Why must factory swords be straight?

#22
The authorities will never learn, its not the sword etc thats the problem , if the little chav gangster shites were dealt with appropriately then knife/sword/gun law would not have to change.
Indeed.
The teddy boys used bike chains and straight razors.
This despite there being a lot of WW@ surplus bayonets and revolvers knocking and available.
But the teds knew that was serious jail time/the rope if they got caught.
Laws on 'offensive weapons' - chains and razors - were applied vigorously.
There are plenty of laws re knives and swords, yet they aren't implemented harshly these days.
 

sirbhp

LE
Book Reviewer
#23
what about masons carrying swords eg knights Templar in bags around streets ?
I used to dismantle mine just in case .
 
#25
what about masons carrying swords eg knights Templar in bags around streets ?
I used to dismantle mine just in case .
From the previously mentioned official guidance on knives and swords:

Examples of good reasons to carry a knife or weapon in public can include:
  • taking knives you use at work to and from work
  • taking it to a gallery or museum to be exhibited
  • if it’ll be used for theatre, film, television, historical reenactment or religious purposes, for example the kirpan some Sikhs carry
  • if it’ll be used in a demonstration or to teach someone how to use it

You might want to ask someone if Masonic swords would fall under one of those provided you were taking it to or from a suitable event rather than taking it to the pub to smite someone with.
 
#26
And by rather fortuitous coincidence, a video was published today by a well known expert on British military sabres which covers some of the development of the 1796 LC sabre. He also happens to be an antique sword dealer and runs one of the UK's top historical fencing clubs.

 
#28
What's a bit messed up is apparently you can't carry around a fold able leatherman knife/tool if it's over x cm long unless you can justify it or something like that.
 
#31
At that price it may fall apart if you swing it around. The attachment of the blade to the hilt in particular may be very weak. Many of the lower price ones are made for hanging on the wall as decoration and are weakly made of poor quality metal.

There is by the way zero evidence for the existence of special straight "ninja" swords in historic times. They are an invention of the modern movie industry (along with black "ninja" costumes) so the audience can more easily tell the "baddies" from the "goodies". However, they appeal to certain people who want one because it was in a movie they liked, much like other movie "collectibles". They are not necessarily intended for actually hitting anything with.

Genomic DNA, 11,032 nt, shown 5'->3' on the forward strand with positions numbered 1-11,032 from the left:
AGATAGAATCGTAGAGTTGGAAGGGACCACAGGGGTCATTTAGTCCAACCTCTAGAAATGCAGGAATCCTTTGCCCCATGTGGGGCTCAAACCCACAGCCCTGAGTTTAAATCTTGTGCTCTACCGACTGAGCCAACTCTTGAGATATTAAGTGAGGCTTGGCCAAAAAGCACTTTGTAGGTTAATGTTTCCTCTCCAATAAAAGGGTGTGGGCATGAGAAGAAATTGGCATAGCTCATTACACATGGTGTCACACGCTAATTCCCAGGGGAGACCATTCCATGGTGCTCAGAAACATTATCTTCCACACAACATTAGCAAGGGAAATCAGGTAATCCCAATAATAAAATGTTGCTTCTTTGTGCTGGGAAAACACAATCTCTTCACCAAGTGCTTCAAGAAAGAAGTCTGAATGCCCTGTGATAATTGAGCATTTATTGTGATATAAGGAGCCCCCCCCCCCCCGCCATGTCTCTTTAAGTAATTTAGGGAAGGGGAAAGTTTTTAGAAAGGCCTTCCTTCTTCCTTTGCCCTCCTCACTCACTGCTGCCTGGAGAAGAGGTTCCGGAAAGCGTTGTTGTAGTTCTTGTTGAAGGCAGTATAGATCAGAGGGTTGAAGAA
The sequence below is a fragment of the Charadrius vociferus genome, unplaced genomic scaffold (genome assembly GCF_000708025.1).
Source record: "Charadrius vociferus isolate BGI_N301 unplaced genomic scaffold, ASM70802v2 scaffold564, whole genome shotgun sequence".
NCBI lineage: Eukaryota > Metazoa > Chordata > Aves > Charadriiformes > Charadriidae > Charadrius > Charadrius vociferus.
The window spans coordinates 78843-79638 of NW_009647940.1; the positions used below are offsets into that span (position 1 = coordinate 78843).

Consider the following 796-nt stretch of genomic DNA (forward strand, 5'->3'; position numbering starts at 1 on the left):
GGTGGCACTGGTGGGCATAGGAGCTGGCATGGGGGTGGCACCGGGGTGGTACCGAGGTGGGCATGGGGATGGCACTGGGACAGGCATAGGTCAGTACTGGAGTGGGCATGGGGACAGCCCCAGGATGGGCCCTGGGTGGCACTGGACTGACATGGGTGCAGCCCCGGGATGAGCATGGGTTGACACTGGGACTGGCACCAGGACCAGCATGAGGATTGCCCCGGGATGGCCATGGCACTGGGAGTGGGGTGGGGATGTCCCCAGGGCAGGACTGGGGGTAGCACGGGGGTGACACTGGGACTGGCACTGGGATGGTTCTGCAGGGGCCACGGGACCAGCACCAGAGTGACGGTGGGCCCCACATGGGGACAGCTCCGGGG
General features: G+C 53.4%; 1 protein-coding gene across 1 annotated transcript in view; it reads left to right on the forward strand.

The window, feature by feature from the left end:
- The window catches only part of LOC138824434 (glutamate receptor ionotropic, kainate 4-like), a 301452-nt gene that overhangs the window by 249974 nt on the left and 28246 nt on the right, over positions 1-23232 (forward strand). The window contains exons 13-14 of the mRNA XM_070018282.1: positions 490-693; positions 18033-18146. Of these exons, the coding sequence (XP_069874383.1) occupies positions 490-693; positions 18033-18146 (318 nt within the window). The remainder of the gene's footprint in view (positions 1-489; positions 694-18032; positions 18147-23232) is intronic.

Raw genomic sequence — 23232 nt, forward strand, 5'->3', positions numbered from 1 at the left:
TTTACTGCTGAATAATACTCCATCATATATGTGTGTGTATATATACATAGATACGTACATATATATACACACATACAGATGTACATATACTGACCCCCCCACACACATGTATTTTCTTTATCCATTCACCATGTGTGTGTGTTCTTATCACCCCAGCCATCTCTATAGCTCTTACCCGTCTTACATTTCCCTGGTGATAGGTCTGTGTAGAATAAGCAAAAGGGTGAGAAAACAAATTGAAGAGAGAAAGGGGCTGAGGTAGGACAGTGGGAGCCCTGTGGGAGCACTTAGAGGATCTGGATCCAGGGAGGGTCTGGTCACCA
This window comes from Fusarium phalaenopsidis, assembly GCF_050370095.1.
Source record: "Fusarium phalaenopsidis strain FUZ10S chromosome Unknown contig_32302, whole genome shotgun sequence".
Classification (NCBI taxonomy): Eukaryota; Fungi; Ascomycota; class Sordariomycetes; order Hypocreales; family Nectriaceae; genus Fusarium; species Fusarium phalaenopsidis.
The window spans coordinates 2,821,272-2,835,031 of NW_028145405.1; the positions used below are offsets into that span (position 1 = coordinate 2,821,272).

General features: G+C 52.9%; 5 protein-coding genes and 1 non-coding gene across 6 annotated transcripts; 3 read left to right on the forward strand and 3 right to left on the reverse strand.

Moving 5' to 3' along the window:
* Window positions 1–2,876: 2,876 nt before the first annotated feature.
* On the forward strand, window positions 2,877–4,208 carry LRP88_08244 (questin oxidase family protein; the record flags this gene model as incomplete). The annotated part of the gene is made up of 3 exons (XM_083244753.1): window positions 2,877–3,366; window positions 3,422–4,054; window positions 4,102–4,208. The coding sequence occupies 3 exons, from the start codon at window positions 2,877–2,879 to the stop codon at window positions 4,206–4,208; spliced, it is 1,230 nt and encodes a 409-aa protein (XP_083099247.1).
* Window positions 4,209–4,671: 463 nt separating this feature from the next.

While the nnjato is a myth (it's a blunt fishmongers tuna knife, used in films for the reasons you state and because it was cheaper), I have seen in the Leeds Royal Armouries a period "straight" Samurai sword blade with provenance and a contemporary woodcut showing one been worn. They were a fashion at the time English, Dutch and Portuguese traders were in japan and very loosely styled after the European rapier blade.The woodcut also shows young samurai with their hakama bloused in imitation of the baggy trousers that European traders and sailors were wearing.
In the same Museum in Leeds there is a naginata styled as a halberd.

The blade while straight did not have a straight cutting edge but had a slight belly before the kissaki (stabby bit) though you could have used the mune (back of blade) as a ruler, so it should still be able to cut on the draw.
 
#32
You don’t do the garden with a sword though.

I know what you’re saying, but machetes do have a use.
Makes me wonder what your garden is like.

On the other hand, think of all those sportswear clad youths suddenly developing a sudden interest in Titchmarsh, and claiming to be holders of a VMH. :)
 
#33
3”/76.2mm. What’s more irksome is that the exemption doesn’t count if it has a lock.
Yes I am carrying a svord mini peasant to be compliant, I am just waiting for some bell end to claim it's an open razor.
 
#35
From the previously mentioned official guidance on knives and swords:

Examples of good reasons to carry a knife or weapon in public can include:
  • taking knives you use at work to and from work
  • taking it to a gallery or museum to be exhibited
  • if it’ll be used for theatre, film, television, historical reenactment or religious purposes, for example the kirpan some Sikhs carry
  • if it’ll be used in a demonstration or to teach someone how to use it

You might want to ask someone if Masonic swords would fall under one of those provided you were taking it to or from a suitable event rather than taking it to the pub to smite someone with.
Masonic swords tend to be straight edged so thats the daft sword law delt with. It would be fine to transport in public, being used for ceremonial purposes it would come under historical/religious. Besides, can you see plod lifting someone from the local lodge for going about their lawful business?
 
#36
What's a bit messed up is apparently you can't carry around a fold able leatherman knife/tool if it's over x cm long unless you can justify it or something like that.

If a large chunk of biltong were to be found on one along with a foldable blade, would that suffice?

(Although the blade would also need to be lockable in order to retain one's digits.)
 
#38
Just found this on the net. Can anyone explain the reasoning behind it?

"Swords that are have curved blades are UK legal if they are hand forged, if they are factory made swords the blades must be straight by law, all our swords comply with this. "
I take it that you are looking from an antique curio perspective?
 

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